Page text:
taste buds (sense organs for taste) see 1826 (2-4) p.
total ≈ 10.000 taste buds.
each taste bud is innervated by ≈ 50 nerve fibers; each nerve fiber receives input from ≈ 5 taste buds.
if sensory nerve is cut, taste buds it innervates degenerate and eventually disappear;
if nerve regenerates, epithelial cells in neighborhood become organized into new taste buds.
anterior two-thirds → chorda tympani branch of facial nerve.
posterior third → glossopharyngeal nerve.
Areas other than tongue → vagus nerve.
all taste fibers (myelinated but slowly conducting) unite in rostral third of nucleus tractus solitarii (in medulla oblongata); further way:
axons cross midline and join medial lemniscus → specific sensory relay nuclei of thalamus.
gustatory lemniscus - uncrossed ascending fibers; some switch in parabrachial nuclei (rostral pons) and continue to thalamus, hypothalamus, amygdala.
some axons connect to adjacent RF and dorsal motor nucleus n. vagi – salivatory and lingual reflexes.
taste projection area is in foot of postcentral gyrus (parietal operculum).
N.B. taste does not have separate cortical projection area and is represented in face area.
Basic Taste Modalities
gustatory chemoreceptors (located on microvilli of taste cells) respond to sapid (taste-producing) substances dissolved in oral fluids bathing them.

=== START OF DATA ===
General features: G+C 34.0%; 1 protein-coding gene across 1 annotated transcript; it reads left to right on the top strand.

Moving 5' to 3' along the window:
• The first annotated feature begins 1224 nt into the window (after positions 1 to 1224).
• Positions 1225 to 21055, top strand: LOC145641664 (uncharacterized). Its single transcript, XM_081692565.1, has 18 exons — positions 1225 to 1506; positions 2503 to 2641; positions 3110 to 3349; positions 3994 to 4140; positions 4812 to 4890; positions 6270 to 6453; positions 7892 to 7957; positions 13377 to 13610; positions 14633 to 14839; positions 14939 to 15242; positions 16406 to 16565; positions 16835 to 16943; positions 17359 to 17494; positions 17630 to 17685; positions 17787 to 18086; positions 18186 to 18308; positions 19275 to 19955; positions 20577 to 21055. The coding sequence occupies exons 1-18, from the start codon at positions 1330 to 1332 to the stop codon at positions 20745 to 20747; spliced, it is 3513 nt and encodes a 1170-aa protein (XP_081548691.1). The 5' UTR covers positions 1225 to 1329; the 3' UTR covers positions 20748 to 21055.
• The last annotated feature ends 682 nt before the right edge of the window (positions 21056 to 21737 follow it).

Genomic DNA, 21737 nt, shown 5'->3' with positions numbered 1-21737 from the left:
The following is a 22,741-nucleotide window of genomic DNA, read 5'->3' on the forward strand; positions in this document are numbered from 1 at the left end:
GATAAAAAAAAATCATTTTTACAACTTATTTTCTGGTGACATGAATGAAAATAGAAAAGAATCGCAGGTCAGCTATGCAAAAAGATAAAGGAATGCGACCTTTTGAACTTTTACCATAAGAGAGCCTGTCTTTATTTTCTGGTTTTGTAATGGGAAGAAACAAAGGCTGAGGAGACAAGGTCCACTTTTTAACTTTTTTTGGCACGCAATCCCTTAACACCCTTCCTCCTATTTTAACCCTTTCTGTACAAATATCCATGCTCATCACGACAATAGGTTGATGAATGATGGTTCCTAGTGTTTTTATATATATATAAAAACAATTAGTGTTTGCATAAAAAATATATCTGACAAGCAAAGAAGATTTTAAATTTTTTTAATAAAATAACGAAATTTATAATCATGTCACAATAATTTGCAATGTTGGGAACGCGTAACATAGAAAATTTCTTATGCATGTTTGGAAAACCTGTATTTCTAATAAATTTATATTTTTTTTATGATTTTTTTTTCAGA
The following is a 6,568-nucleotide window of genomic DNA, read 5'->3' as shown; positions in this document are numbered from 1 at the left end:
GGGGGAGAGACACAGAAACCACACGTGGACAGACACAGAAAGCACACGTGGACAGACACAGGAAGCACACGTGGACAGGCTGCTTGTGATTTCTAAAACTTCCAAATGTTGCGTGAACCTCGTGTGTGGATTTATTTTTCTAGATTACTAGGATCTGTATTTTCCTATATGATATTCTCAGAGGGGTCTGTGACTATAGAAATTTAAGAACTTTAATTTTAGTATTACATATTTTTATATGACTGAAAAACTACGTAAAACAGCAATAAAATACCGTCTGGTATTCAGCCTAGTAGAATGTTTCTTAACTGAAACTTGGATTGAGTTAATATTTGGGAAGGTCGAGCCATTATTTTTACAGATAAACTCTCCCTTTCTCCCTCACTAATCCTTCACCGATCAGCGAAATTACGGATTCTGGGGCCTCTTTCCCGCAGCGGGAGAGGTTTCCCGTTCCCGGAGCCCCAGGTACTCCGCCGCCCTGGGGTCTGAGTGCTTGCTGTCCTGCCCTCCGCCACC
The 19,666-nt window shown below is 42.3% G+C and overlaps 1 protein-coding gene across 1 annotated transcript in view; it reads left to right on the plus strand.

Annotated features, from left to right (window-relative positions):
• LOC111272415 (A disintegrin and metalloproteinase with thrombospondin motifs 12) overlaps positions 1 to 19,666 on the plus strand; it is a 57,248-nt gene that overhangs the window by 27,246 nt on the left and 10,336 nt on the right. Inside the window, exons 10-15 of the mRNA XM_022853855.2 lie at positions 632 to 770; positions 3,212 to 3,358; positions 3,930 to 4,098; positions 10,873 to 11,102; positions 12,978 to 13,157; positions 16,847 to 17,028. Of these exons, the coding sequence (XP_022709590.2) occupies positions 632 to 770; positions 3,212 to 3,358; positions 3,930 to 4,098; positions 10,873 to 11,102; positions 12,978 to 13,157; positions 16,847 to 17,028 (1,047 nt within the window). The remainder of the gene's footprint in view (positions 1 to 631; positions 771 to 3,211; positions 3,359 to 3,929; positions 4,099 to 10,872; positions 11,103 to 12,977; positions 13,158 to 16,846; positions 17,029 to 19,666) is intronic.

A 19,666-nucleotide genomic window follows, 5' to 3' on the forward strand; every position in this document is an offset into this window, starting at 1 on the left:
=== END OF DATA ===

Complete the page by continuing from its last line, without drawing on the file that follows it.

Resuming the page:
concentrating & transporting protein (delivers taste-producing molecules to receptors) is produced by Ebner glands.
sweet - at tongue tip.
most sweet substances are organic: sucrose, maltose, lactose, glucose, polysaccharides, glycerol, some alcohols and ketones, chloroform, beryllium salts, various amides of aspartic acid.
artificial sweeteners (saccharin and aspartame) produce satisfactory sweetening without calorie burden.
thaumatin and monellin (proteins isolated from African berries) are 100,000 times as sweet as sucrose; structures of these two proteins are very different, yet antibodies to one cross-react with antibodies to other (some sort of common 3D structure).
receptor activation: sweet substances act via GS protein → cAMP↑ → reduced K+ conductance → depolarization.
sour - along posterior half of tongue side (also on palate).
ageusia (absence of taste sense); e.g. drugs which contain sulfhydryl groups (e.g. captopril, penicillamine) cause temporary ageusia.
hypogeusia (diminished taste sensitivity) - many different diseases.
dysgeusia (disturbed taste sense).
Bibliography for ch. “Taste” → follow this link >>
Ganong “Review of Medical Physiology”, 2002
NMS Neuroanatomy 1998, Physiology 2001
Viktor’s Notes℠ for the Neurosurgery Resident
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